How do you find holiday magic when life is overwhelming?

Because We All Could Use a Smile

Tonight I was supposed to post for you a video of me singing “Let It Snow” for Neilochka’s annual blogger online holiday concert and celebration.  Something told me I should have recorded it earlier in the week, but I failed to heed that little voice.  It’s impossible now because I caught a quick-moving bug that knocked me on my ass and left me with a stopped up right ear and a voice that optimistically sounds like throaty Kathleen Turner but more likely frightens anyone who hears me.

I thought about still trying to participate.  Perhaps I could sing the earthy “Santa Baby?”  Or maybe do a parody of Springsteen’s wailing “Santa Claus is Coming to Town.”  But I’m too hoarse and rough for either.  I’ve been ordered to whisper because it hurts my throat to try to speak.

And honestly, in light of the news out of Newtown today, fretting over not being able to participate seems inappropriate.  Or maybe it wouldn’t have been since the celebration was about sharing, fellowship and embracing all the ways to celebrate this time of year.

It’s hard to process the tragic events that happened in Newtown, but it’s horrifically relatable since I have a child who is closer to being in Kindergarten than not being in Kindergarten.  Babies were shot down today.  Babies.  The Newtown tragedy seems way too close to home.  It’s not about me, though, and has nothing to do with me.   But I can picture it and I feel so horrified and sad and angry for those families.

Tonight after we got home, Daniel said, “I want to cuddle you, Mommy.”  I bent down instantly and wrapped him in my arms, squeezing him tighter than was comfortable likely.  For a moment he was engulfed in my arms, and I wished they were enough to protect him always or that there was some River Styx nearby for me to dip him in (although I like to think I’d learn from Achilles’ mom’s mistake and leave no part of him undipped).  They aren’t.  There isn’t.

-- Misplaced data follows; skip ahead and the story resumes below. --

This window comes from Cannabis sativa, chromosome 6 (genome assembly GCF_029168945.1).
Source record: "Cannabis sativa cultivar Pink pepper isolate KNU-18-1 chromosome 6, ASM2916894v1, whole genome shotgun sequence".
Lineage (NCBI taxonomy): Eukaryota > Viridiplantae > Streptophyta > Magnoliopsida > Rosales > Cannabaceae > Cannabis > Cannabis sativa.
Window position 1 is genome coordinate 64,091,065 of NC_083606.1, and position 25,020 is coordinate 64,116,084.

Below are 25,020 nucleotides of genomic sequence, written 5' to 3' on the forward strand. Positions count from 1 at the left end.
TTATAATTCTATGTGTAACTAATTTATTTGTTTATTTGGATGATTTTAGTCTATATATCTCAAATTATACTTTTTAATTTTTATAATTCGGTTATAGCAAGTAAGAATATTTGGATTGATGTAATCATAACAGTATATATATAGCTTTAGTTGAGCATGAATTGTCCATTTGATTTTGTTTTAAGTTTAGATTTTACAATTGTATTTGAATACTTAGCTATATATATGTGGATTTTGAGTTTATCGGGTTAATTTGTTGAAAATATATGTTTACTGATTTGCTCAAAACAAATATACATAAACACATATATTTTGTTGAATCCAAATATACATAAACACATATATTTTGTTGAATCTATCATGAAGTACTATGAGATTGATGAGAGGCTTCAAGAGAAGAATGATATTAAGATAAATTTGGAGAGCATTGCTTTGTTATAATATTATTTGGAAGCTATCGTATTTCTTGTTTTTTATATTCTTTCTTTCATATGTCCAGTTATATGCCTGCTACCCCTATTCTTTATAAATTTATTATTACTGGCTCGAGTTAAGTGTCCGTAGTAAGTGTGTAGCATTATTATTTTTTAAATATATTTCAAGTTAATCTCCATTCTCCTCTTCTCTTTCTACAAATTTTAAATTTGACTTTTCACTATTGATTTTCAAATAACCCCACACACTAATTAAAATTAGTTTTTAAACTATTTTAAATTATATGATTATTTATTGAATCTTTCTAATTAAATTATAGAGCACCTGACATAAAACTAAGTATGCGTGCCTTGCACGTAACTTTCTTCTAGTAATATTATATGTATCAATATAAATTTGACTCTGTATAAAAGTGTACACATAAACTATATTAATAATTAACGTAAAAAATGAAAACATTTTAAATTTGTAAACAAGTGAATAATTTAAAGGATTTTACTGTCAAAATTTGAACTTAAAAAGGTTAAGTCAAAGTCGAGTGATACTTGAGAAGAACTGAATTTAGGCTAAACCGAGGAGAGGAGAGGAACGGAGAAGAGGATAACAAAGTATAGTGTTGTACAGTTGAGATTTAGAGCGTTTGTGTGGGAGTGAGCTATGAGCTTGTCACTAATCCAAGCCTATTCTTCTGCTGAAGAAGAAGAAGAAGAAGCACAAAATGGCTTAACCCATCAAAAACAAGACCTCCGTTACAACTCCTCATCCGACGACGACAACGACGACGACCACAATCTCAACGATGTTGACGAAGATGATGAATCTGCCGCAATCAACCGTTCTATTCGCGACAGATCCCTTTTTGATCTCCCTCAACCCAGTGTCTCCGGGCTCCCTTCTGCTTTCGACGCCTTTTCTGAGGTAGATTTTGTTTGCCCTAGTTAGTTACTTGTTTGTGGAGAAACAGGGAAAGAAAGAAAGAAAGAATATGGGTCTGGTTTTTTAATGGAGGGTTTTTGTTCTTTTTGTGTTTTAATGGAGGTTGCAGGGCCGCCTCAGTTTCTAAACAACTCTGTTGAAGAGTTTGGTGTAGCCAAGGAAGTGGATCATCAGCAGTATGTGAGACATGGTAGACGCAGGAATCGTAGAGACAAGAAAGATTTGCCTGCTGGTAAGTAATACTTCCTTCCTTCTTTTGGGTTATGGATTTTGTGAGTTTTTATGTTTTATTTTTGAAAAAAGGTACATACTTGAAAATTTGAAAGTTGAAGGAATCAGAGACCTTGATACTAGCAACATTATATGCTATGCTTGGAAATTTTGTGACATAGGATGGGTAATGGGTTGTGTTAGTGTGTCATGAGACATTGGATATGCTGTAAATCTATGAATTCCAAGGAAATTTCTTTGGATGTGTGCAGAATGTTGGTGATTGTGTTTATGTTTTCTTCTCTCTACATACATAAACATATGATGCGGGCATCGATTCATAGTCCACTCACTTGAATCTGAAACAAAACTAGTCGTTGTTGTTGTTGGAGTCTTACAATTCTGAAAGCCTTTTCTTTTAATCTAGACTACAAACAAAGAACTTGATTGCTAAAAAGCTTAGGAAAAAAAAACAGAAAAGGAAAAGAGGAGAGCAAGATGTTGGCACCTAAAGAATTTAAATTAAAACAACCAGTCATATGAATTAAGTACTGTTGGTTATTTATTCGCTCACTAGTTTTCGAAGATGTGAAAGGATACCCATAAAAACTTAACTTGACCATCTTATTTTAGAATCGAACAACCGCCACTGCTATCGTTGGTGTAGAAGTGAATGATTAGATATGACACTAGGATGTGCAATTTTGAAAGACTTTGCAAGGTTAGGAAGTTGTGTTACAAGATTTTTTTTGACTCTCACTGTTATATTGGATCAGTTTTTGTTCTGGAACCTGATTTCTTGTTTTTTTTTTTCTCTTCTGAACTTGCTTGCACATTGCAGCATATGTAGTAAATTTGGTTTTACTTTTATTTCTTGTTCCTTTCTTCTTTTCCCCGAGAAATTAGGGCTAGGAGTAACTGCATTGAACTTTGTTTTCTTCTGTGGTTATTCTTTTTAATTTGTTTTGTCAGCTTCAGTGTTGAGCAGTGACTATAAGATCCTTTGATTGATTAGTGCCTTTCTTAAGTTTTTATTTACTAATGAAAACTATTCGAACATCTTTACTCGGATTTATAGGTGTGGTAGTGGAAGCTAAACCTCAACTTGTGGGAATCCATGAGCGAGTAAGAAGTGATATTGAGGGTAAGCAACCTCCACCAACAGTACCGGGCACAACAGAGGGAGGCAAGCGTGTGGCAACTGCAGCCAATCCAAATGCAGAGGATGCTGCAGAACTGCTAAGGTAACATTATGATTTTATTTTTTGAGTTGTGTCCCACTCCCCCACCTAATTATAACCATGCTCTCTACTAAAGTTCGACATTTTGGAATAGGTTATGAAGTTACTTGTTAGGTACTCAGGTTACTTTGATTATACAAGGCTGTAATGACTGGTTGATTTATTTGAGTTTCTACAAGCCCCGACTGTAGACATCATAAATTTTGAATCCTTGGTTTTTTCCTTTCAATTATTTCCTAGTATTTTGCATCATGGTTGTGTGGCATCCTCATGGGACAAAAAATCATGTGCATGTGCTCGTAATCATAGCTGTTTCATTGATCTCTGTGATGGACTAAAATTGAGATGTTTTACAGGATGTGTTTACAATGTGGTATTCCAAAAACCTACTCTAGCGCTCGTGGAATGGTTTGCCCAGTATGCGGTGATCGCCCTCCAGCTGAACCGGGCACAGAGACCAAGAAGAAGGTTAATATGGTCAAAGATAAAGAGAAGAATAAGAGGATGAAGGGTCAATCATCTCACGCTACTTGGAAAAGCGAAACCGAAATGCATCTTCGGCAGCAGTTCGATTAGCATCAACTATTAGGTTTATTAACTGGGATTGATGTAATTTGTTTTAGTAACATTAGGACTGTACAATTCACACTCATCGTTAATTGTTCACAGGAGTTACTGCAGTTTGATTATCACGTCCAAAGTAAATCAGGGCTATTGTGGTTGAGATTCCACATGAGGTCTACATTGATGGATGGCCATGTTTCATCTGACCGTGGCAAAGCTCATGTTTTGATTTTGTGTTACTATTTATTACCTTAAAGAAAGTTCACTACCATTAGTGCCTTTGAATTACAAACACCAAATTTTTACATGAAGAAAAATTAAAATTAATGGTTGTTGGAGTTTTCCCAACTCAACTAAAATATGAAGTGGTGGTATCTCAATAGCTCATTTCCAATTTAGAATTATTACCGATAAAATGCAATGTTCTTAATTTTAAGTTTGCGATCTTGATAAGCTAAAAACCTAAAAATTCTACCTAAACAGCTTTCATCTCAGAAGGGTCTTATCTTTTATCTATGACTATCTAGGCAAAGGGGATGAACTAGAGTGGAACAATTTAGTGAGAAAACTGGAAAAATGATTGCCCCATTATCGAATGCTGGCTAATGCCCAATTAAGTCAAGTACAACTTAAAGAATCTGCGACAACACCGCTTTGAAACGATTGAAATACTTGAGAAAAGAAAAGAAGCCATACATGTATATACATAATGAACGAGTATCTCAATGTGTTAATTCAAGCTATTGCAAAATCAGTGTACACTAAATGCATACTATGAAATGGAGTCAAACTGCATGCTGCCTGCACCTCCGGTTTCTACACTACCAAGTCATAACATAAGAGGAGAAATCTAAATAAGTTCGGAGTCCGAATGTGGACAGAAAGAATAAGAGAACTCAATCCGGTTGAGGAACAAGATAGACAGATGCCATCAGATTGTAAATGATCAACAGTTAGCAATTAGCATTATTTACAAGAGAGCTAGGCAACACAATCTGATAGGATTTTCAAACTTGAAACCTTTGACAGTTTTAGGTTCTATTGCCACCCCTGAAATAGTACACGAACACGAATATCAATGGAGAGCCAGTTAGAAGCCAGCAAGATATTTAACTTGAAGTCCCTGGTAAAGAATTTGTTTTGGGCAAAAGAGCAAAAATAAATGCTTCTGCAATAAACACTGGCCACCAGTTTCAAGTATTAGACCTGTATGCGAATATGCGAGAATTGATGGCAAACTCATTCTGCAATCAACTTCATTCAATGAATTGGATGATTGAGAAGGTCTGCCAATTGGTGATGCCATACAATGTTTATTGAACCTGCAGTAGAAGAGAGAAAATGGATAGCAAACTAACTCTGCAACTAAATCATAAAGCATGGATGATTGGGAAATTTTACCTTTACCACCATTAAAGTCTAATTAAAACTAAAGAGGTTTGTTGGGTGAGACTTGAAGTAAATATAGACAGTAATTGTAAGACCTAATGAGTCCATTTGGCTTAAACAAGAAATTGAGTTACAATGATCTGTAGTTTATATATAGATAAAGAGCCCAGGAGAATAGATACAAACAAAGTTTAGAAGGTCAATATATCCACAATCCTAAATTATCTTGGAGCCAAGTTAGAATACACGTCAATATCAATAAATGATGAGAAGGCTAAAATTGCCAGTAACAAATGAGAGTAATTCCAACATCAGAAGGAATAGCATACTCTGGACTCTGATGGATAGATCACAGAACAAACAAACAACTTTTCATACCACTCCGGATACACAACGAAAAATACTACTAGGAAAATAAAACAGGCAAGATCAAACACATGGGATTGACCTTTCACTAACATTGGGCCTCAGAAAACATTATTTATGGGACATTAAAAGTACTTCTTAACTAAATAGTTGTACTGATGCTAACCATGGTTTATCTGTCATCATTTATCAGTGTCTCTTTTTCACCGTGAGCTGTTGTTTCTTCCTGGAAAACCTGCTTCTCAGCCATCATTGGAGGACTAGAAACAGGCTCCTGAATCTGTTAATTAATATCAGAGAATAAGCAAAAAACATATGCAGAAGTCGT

Life is hard.  Nasty.  Brutish.  But some acts are beyond the pale, and it is those acts that we must decisively prevent.  We need to make some major changes in our approaches to gun laws in this country.   I don’t care how anti-government you believe  yourself to be, we shouldn’t fear for our babies in environments in which they should be the safest.  Like public school.   Shit like this happens in war zones in third-world countries and we condemn it as a war crime.  Here?  It’s part of the culture.  Bullshit.  Bullshit.  BULLSHIT.  I call shenanigans.  Something has got to change or what’s next?  A preschool?  A daycare?  A nursing home?   We need to do something NOW.  This type of event is unacceptable and preventable.

I didn’t mean to go there but damn.  Kindergarteners are so small and innocent.  It was only a few years earlier that they were learning how to walk and figuring out how to talk.  We shouldn’t have to fear whether some asshole with mental issues is going to shoot up their classroom.  STOP IT NOW.


But we could use a laugh or at least a weak smile after today’s events.  I don’t know if you saw it, but the Colbert Report did a mash-up of Breaking Bad and Downton Abbey It. Is. Awesome.  My two favorite shows, together?  Genius.  Please enjoy and may it bring a wee bit of levity to you during a very grim day.